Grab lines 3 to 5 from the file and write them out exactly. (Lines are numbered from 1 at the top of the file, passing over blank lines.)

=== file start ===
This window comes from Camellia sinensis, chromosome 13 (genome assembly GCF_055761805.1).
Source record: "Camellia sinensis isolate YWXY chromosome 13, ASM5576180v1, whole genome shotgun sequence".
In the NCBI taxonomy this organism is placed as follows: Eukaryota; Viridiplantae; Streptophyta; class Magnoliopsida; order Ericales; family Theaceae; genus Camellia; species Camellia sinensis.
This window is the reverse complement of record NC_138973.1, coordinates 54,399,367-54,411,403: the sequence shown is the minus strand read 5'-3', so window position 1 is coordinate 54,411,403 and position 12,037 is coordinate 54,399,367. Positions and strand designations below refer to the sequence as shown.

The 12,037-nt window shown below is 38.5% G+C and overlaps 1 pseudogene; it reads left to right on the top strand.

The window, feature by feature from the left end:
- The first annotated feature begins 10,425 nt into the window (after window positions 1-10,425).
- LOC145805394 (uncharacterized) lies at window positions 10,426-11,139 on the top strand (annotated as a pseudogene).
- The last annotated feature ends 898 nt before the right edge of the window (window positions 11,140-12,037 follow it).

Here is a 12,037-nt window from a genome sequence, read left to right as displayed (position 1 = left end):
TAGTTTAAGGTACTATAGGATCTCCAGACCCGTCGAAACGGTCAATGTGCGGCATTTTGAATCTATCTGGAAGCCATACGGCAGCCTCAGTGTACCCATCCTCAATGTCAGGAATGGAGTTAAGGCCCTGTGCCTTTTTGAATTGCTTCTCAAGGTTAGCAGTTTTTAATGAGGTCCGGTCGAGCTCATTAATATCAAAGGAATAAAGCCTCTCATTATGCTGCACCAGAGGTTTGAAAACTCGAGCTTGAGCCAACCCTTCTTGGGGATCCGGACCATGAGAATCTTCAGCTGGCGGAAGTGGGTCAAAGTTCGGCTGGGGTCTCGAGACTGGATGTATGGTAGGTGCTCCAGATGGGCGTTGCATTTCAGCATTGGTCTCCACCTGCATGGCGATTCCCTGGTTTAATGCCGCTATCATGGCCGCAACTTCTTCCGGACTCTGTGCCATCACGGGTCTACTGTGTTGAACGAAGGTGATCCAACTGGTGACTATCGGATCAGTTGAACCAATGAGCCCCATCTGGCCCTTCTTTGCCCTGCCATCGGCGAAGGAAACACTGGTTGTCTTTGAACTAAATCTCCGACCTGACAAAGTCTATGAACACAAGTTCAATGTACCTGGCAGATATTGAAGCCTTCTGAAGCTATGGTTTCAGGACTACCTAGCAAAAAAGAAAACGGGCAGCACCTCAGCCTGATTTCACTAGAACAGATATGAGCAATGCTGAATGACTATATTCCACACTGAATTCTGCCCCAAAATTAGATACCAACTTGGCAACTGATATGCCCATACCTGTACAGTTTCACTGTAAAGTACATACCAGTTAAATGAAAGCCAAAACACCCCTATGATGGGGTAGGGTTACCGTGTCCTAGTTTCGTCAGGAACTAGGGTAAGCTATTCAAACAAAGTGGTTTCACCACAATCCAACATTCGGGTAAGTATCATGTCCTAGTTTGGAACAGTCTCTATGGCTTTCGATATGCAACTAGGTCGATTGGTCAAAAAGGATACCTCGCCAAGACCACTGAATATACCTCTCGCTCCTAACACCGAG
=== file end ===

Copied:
In the NCBI taxonomy this organism is placed as follows: Eukaryota; Viridiplantae; Streptophyta; class Magnoliopsida; order Ericales; family Theaceae; genus Camellia; species Camellia sinensis.
This window is the reverse complement of record NC_138973.1, coordinates 54,399,367-54,411,403: the sequence shown is the minus strand read 5'-3', so window position 1 is coordinate 54,411,403 and position 12,037 is coordinate 54,399,367. Positions and strand designations below refer to the sequence as shown.

The 12,037-nt window shown below is 38.5% G+C and overlaps 1 pseudogene; it reads left to right on the top strand.